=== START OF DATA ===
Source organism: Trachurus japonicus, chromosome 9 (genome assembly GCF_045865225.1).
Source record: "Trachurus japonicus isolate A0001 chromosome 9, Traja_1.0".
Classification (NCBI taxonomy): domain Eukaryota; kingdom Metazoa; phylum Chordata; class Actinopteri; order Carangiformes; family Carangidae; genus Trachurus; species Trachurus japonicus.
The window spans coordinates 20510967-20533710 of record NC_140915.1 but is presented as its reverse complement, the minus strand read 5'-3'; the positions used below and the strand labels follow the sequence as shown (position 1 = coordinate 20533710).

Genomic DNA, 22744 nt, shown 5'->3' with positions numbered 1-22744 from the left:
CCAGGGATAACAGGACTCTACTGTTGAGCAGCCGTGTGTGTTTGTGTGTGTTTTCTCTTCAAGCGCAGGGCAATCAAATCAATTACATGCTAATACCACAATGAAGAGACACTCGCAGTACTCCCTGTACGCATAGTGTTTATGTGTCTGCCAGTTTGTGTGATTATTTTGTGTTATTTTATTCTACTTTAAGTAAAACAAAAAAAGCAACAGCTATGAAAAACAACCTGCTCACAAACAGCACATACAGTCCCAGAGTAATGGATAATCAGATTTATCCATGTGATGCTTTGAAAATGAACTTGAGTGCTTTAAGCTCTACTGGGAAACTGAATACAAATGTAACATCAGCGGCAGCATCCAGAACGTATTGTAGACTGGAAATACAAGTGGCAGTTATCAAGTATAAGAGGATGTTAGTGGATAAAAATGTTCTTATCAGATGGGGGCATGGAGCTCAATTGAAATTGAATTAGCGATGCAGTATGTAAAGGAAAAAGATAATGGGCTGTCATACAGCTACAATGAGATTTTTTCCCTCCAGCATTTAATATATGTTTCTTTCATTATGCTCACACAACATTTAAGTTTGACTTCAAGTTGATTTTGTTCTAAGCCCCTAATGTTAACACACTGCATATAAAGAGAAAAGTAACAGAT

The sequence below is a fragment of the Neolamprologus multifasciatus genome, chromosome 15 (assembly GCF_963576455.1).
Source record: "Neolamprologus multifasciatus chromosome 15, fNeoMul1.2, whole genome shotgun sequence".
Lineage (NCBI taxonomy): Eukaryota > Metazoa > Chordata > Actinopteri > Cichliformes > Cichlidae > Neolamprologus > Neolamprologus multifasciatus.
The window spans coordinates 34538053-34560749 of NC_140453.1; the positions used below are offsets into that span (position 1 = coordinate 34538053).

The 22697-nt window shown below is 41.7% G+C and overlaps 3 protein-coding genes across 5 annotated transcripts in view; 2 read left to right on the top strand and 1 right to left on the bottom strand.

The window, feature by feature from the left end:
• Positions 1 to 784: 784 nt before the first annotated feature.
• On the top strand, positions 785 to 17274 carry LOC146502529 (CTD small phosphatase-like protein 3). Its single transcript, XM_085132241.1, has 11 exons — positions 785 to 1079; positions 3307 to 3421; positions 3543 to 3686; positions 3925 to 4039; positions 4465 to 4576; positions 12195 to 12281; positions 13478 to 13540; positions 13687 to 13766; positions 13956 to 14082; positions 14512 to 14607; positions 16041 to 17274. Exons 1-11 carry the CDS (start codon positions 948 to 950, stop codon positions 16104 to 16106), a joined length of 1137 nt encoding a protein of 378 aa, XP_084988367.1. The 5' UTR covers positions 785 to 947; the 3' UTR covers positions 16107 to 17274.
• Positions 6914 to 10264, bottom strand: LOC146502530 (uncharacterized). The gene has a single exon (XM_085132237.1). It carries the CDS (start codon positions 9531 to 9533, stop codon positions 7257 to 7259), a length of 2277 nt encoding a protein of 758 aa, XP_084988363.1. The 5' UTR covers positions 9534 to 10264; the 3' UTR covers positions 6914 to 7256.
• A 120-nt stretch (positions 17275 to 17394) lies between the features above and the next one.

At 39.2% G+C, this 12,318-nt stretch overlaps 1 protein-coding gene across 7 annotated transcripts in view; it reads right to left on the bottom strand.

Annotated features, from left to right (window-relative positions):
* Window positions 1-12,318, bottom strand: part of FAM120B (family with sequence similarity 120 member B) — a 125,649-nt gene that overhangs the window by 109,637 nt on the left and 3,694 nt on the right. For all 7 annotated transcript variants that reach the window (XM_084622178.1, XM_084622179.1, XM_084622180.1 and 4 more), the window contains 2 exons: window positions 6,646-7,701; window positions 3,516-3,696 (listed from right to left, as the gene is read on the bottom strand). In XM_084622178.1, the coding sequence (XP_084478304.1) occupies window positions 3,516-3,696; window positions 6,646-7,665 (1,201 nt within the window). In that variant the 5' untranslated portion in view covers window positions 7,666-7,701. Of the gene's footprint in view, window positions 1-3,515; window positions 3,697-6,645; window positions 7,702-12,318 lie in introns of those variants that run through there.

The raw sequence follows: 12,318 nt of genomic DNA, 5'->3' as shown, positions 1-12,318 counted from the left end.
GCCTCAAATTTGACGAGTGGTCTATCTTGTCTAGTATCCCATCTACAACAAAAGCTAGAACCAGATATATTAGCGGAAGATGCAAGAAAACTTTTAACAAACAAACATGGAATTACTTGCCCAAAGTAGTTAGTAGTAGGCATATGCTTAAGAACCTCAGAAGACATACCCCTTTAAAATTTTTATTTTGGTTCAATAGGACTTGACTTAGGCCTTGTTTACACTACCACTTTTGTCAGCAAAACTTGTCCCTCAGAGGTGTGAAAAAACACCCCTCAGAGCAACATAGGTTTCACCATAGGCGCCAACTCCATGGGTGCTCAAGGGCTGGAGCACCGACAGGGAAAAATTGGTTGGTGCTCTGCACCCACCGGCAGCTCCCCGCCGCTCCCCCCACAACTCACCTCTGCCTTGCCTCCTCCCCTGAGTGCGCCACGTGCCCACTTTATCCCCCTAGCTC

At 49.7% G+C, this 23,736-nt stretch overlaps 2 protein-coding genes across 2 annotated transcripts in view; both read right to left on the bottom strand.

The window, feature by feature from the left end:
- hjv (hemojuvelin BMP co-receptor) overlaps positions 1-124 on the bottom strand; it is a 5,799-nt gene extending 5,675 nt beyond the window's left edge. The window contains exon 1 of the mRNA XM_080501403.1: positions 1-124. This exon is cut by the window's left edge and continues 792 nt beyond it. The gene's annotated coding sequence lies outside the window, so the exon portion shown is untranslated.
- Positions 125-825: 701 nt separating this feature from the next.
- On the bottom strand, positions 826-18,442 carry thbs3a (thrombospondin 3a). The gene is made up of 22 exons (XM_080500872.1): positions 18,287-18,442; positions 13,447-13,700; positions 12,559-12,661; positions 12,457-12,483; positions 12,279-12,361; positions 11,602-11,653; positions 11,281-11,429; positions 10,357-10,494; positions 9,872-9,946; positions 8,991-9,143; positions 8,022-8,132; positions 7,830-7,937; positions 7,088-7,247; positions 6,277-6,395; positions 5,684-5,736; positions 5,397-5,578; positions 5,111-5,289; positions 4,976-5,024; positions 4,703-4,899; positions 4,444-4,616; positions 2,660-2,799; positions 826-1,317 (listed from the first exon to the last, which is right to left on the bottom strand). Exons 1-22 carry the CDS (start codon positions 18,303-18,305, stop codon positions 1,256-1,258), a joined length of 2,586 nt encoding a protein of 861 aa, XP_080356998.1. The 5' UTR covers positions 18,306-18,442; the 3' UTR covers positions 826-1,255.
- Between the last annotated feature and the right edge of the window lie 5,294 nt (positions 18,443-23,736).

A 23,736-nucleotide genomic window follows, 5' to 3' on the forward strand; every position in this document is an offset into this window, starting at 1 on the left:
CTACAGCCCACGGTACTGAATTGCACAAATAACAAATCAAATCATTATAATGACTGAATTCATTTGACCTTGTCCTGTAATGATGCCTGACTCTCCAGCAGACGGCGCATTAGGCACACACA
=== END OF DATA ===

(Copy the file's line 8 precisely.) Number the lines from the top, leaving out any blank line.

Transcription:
Source record: "Neolamprologus multifasciatus chromosome 15, fNeoMul1.2, whole genome shotgun sequence".